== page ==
I have never been a ‘Wagnerian’. I could never muster the patience to sit through hours of his operas. I found them bombastic. Pathetic. And even though I had to admit that there were some beautiful melodies, I felt that I really needed a pair of scissors and radically shorten them
That this feeling has totally changed, I owe to Domingo. In my collector’s mania (I had to have everything he had done), I bought the recently released Tannhäuser (DG 4276252) in 1989. And then it happened: I became addicted.
At first, it was mainly Domingo who was to ‘blame’, whose deeply human interpretation of the title role gave me the goose bumps. His words: “Wie sagst du, Wofram? Bist du denn nicht mein Feind?” (sung with emphasis on ‘mein’ and ‘Feind’ and with a childish question mark at the end of the phrase) caused me to burst into tears.
Later, I learned to appreciate the music for itself and to this day, Tannhäuser is not only a very beloved Wagner opera, but also one of my absolute favourites.
I still consider this recording, conducted very sensually by Giueseppe Sinopoli, to be one of the best ever. Also because all the roles (Cheryl Studer as Elisabeth and Agnes Baltsa as Venus, such wealth!) are excellently cast. At the time, in the eighties and early nineties, this was not necessarily a given.
For the 1998 recording of Der Fliegende Holländer (DG 4377782), Domingo added the role of Erik to his repertoire. His Erik is attractive and charming, he sings the role not only with great commitment but also very idiomatically.
This recording is particularly dear to me, not only because of Domingo, but also because of Cheryl Studer, at the time perhaps the most beautiful Senta imaginable. Her delightful lyrical soprano with its easy and sensual height is perfect for the role.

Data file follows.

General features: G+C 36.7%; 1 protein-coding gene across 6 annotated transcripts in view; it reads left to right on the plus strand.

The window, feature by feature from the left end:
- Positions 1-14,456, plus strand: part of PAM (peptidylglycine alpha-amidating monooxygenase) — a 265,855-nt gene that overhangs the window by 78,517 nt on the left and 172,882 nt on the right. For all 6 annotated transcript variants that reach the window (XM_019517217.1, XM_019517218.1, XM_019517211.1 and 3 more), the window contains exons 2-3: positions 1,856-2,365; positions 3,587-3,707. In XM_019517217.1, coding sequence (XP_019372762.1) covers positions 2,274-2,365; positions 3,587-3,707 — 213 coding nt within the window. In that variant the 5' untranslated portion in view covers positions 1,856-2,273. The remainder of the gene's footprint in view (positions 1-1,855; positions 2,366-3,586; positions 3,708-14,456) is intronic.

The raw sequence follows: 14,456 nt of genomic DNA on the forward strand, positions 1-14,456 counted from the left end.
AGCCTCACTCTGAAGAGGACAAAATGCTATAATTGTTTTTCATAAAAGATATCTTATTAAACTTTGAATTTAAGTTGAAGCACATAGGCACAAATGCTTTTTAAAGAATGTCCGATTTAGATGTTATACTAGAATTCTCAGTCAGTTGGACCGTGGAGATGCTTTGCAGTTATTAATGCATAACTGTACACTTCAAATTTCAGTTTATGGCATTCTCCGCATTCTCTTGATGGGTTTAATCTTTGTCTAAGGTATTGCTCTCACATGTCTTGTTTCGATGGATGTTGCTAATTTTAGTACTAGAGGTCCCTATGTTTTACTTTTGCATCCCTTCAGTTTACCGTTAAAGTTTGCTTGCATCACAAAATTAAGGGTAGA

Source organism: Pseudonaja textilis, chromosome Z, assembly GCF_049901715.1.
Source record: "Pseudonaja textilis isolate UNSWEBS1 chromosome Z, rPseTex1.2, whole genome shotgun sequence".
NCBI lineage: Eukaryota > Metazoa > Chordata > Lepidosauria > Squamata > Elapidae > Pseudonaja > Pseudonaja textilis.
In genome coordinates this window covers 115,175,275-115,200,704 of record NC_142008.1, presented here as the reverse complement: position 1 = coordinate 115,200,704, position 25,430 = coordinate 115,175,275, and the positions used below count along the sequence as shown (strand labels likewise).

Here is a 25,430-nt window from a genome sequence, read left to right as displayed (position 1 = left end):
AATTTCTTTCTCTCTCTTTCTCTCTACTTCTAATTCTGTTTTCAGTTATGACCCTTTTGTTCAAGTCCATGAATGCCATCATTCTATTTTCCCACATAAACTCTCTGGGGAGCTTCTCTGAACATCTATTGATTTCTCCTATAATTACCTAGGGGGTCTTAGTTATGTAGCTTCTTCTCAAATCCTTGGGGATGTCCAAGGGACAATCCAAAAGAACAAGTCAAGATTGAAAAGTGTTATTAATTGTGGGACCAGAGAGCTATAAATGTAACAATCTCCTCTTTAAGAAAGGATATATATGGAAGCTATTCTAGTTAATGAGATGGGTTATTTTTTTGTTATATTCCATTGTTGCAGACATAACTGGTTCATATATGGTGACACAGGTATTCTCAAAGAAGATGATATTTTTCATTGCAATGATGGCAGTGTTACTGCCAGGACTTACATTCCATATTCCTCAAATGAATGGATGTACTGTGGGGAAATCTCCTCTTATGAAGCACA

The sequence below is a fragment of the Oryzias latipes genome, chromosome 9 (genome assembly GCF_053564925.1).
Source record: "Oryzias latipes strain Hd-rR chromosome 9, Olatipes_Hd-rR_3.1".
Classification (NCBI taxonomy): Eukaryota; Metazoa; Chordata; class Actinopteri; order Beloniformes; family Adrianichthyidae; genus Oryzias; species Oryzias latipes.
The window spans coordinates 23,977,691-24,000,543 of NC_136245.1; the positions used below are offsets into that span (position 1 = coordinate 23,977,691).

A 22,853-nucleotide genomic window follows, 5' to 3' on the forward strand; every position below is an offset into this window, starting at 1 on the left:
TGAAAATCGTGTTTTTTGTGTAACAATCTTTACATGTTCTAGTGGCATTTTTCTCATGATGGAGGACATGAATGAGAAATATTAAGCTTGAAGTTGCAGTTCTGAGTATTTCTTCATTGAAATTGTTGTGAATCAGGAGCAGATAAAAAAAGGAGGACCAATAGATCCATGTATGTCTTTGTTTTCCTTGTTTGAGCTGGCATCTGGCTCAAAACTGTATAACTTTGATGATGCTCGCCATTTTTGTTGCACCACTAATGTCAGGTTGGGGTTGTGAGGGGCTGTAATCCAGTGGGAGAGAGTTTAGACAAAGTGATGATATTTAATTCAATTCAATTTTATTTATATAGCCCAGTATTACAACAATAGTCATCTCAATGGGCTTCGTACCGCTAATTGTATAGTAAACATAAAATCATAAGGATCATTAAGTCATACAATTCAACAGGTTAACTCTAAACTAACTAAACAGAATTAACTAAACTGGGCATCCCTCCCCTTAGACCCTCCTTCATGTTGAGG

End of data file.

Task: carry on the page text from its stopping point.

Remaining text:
The Holländer is sung by Bernd Weikl. A little past his prime, but the role suits him and Peter Seiffert is wonderful as Der Steuerman.
Despite all the swans, Lohengrins do not usually fall out of the sky. Before officially recording the role in 1985 (Decca 4210532), Domingo had been preparing for it for almost twenty years. And the result was worth it.
At the time, the Puritans were all up in arms: a Germanic hero performed by a Spanish bel canto singer, and with an accent too – no, that was unacceptable. I can still vividly remember the reviews from those days, written by the renowned music critics (no, I’m not going to mention any names). They not only cried shame, but also knew for sure that his career was about to end, because this was destroying his voice. Well…
Today, almost 40 years later, we know better. Not only is his voice undamaged, but nowadays it is readily admitted that this was a formidable presentation, by one of the best tenors of the last century. His Lohengrin is not only heroic, but loving and warm-blooded, less god, more of a man.
Jessye Norman was the perfect Elsa in those days: young and innocent. And when you know that the conductor is called Solti…. Simply wonderful!
Domingo’s baptism of fire in the role of Lohengrin was in Hamburg in 1968. He was then 27 (!) years old. It was not only his first Wagner, it was also the very first time he sang an opera in German, a language he did not yet master.